The Highsnobiety Better Earth Manual is a guide for style enthusiasts in the age of ecological crisis — a crisis caused in part by the fashion itself. Here, you’ll find a growing set of resources about conscious consumption and the pioneers who are making change in our industry.

Kering is the latest company to go fur-free. The luxury conglomerate joins a host of companies — most recently, MyTheresa — making moves to swap genuine animal fur for faux alternatives.

Last month, the online retailer pledged to phase out all products made with real fur. Though MyTheresa will continue selling leather, shearling, and calf hair, the company's rejection of fur — and its recent ousting of exotic skins — is indicative of a larger shift towards a supposedly cruelty-free fashion industry.

But, with no indication that interest in furry outerwear, footwear, and accessories is waning, can we really count on faux fur as a "sustainable" solution?

Prada, Gucci, and Versace — just a few fashion houses that have shunned genuine fur — have proven that imitation skins can look just as nice as the real deal. "Mink" coats, "fox" stoles and "shearling" slippers are all surprisingly convincing, but opting for them in the name of animal welfare isn't as eco-friendly as you might think.

Most faux fur is made from forms of plastic such as acrylic, modacrylic and polyester, which aren't biodegradable. Even if your favorite furry topper is made of recycled plastic, it's still plastic — and will likely sit in a landfill for hundreds of years.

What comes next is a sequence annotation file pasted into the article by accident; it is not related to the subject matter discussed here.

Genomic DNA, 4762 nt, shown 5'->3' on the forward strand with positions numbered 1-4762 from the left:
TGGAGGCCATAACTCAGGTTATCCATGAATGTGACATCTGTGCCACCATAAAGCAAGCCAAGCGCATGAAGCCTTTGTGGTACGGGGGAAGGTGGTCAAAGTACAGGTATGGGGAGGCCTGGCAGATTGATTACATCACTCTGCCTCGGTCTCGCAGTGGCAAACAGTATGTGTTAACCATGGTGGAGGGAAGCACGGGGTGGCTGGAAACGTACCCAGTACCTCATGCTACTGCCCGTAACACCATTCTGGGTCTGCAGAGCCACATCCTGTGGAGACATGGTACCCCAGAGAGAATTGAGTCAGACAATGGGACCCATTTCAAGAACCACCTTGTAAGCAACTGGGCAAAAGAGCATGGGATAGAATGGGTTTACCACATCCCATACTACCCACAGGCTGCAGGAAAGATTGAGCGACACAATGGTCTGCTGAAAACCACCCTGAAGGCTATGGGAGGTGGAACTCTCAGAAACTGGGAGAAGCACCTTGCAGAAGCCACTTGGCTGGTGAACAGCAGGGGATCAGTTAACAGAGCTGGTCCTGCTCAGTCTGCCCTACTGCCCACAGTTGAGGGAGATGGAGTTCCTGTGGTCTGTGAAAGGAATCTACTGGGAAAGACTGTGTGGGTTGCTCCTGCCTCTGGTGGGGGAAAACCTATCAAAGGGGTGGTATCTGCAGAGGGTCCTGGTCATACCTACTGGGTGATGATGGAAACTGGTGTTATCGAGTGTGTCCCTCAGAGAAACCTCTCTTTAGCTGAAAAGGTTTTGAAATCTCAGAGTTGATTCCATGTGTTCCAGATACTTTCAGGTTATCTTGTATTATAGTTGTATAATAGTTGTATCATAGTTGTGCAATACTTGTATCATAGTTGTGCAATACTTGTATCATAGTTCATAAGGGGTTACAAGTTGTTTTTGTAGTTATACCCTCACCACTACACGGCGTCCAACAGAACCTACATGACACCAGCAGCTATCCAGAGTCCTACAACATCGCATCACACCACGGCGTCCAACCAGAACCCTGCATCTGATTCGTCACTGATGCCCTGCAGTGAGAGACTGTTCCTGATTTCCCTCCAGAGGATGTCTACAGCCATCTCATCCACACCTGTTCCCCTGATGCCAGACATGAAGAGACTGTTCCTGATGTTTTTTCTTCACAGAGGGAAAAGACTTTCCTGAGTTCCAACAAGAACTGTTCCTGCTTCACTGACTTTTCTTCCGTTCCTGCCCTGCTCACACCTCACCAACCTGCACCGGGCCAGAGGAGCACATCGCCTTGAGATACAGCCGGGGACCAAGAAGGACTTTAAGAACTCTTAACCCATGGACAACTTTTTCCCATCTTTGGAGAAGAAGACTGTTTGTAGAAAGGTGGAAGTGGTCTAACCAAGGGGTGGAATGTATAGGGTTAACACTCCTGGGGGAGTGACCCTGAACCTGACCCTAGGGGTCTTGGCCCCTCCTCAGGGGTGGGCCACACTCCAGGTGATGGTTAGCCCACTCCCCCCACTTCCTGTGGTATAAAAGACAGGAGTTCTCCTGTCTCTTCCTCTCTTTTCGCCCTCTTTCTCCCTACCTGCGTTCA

Faux fur also sheds, via normal wear and tear and in the wash. These tiny plastic fibers end up in oceans and landfills, too.

Of course, real fur has its own costs, namely the wellbeing and lives of animals. We don't need to rehash what's already been said by many before us — it's evident that fur farming is a cruel practice that also comes with a substantial carbon footprint.

Clearly, faux fur vs. real fur isn't a black and white issue. It's full of nuances that don't exactly offer a cut-and-dry answer for our love of all things soft.

Retailers and brands, many of which are hopping onto the anti-fur wagon in the name of box-checking, need to reevaluate whether touting faux fur as sustainable really makes sense. (It doesn't.) As imperfect as they are, alternatives such as recirculating vintage furs, or using fur from overpopulated and invasive species, are more appropriate responses that (in time) could be built into business models.

In the meantime, feel free to take that old mink off your grandmother's hands.

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